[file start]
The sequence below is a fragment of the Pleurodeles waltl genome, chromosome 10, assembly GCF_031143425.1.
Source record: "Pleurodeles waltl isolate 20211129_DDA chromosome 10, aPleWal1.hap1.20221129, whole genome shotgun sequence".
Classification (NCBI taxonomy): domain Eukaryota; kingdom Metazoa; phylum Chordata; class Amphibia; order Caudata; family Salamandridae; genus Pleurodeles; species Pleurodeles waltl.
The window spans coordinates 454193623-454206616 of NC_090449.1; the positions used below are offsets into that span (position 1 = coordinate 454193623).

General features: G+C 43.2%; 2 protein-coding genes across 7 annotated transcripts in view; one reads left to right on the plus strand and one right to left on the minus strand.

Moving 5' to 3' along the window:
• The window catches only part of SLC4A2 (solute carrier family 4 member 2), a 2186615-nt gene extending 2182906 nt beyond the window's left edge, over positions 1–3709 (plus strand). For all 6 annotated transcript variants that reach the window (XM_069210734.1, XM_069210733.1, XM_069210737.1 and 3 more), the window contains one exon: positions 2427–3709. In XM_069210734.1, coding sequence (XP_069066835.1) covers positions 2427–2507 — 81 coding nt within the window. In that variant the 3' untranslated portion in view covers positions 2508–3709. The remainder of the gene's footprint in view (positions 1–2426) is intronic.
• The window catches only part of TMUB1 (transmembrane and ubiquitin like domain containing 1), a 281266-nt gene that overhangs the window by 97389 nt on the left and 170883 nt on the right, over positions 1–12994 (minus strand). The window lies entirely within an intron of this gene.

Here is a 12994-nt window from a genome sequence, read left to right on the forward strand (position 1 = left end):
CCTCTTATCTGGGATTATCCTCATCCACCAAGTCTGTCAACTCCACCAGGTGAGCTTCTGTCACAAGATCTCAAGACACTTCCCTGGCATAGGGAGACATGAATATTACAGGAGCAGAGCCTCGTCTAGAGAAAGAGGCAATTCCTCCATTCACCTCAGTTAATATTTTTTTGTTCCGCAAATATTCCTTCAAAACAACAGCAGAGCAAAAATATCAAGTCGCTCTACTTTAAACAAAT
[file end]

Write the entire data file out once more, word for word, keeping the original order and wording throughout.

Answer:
The sequence below is a fragment of the Pleurodeles waltl genome, chromosome 10, assembly GCF_031143425.1.
Source record: "Pleurodeles waltl isolate 20211129_DDA chromosome 10, aPleWal1.hap1.20221129, whole genome shotgun sequence".
Classification (NCBI taxonomy): domain Eukaryota; kingdom Metazoa; phylum Chordata; class Amphibia; order Caudata; family Salamandridae; genus Pleurodeles; species Pleurodeles waltl.
The window spans coordinates 454193623-454206616 of NC_090449.1; the positions used below are offsets into that span (position 1 = coordinate 454193623).

General features: G+C 43.2%; 2 protein-coding genes across 7 annotated transcripts in view; one reads left to right on the plus strand and one right to left on the minus strand.

Moving 5' to 3' along the window:
• The window catches only part of SLC4A2 (solute carrier family 4 member 2), a 2186615-nt gene extending 2182906 nt beyond the window's left edge, over positions 1–3709 (plus strand). For all 6 annotated transcript variants that reach the window (XM_069210734.1, XM_069210733.1, XM_069210737.1 and 3 more), the window contains one exon: positions 2427–3709. In XM_069210734.1, coding sequence (XP_069066835.1) covers positions 2427–2507 — 81 coding nt within the window. In that variant the 3' untranslated portion in view covers positions 2508–3709. The remainder of the gene's footprint in view (positions 1–2426) is intronic.
• The window catches only part of TMUB1 (transmembrane and ubiquitin like domain containing 1), a 281266-nt gene that overhangs the window by 97389 nt on the left and 170883 nt on the right, over positions 1–12994 (minus strand). The window lies entirely within an intron of this gene.

Here is a 12994-nt window from a genome sequence, read left to right on the forward strand (position 1 = left end):
CCTCTTATCTGGGATTATCCTCATCCACCAAGTCTGTCAACTCCACCAGGTGAGCTTCTGTCACAAGATCTCAAGACACTTCCCTGGCATAGGGAGACATGAATATTACAGGAGCAGAGCCTCGTCTAGAGAAAGAGGCAATTCCTCCATTCACCTCAGTTAATATTTTTTTGTTCCGCAAATATTCCTTCAAAACAACAGCAGAGCAAAAATATCAAGTCGCTCTACTTTAAACAAAT